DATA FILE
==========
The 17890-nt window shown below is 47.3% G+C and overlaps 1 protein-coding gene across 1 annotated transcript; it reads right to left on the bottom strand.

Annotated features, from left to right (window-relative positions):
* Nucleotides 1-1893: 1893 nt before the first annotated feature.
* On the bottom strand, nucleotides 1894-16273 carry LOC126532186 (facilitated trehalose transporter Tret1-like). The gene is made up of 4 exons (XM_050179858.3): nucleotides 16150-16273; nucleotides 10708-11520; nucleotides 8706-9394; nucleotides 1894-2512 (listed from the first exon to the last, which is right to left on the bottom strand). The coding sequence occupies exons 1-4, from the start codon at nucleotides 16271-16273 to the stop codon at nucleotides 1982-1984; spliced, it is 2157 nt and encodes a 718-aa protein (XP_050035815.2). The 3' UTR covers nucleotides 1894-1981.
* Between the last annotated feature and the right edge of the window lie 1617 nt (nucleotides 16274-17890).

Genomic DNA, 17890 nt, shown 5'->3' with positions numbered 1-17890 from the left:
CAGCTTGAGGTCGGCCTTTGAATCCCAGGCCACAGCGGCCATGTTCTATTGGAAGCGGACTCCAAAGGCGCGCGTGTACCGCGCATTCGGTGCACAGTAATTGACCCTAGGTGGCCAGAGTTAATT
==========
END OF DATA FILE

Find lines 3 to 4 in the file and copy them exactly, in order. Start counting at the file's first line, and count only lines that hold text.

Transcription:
* Nucleotides 1-1893: 1893 nt before the first annotated feature.
* On the bottom strand, nucleotides 1894-16273 carry LOC126532186 (facilitated trehalose transporter Tret1-like). The gene is made up of 4 exons (XM_050179858.3): nucleotides 16150-16273; nucleotides 10708-11520; nucleotides 8706-9394; nucleotides 1894-2512 (listed from the first exon to the last, which is right to left on the bottom strand). The coding sequence occupies exons 1-4, from the start codon at nucleotides 16271-16273 to the stop codon at nucleotides 1982-1984; spliced, it is 2157 nt and encodes a 718-aa protein (XP_050035815.2). The 3' UTR covers nucleotides 1894-1981.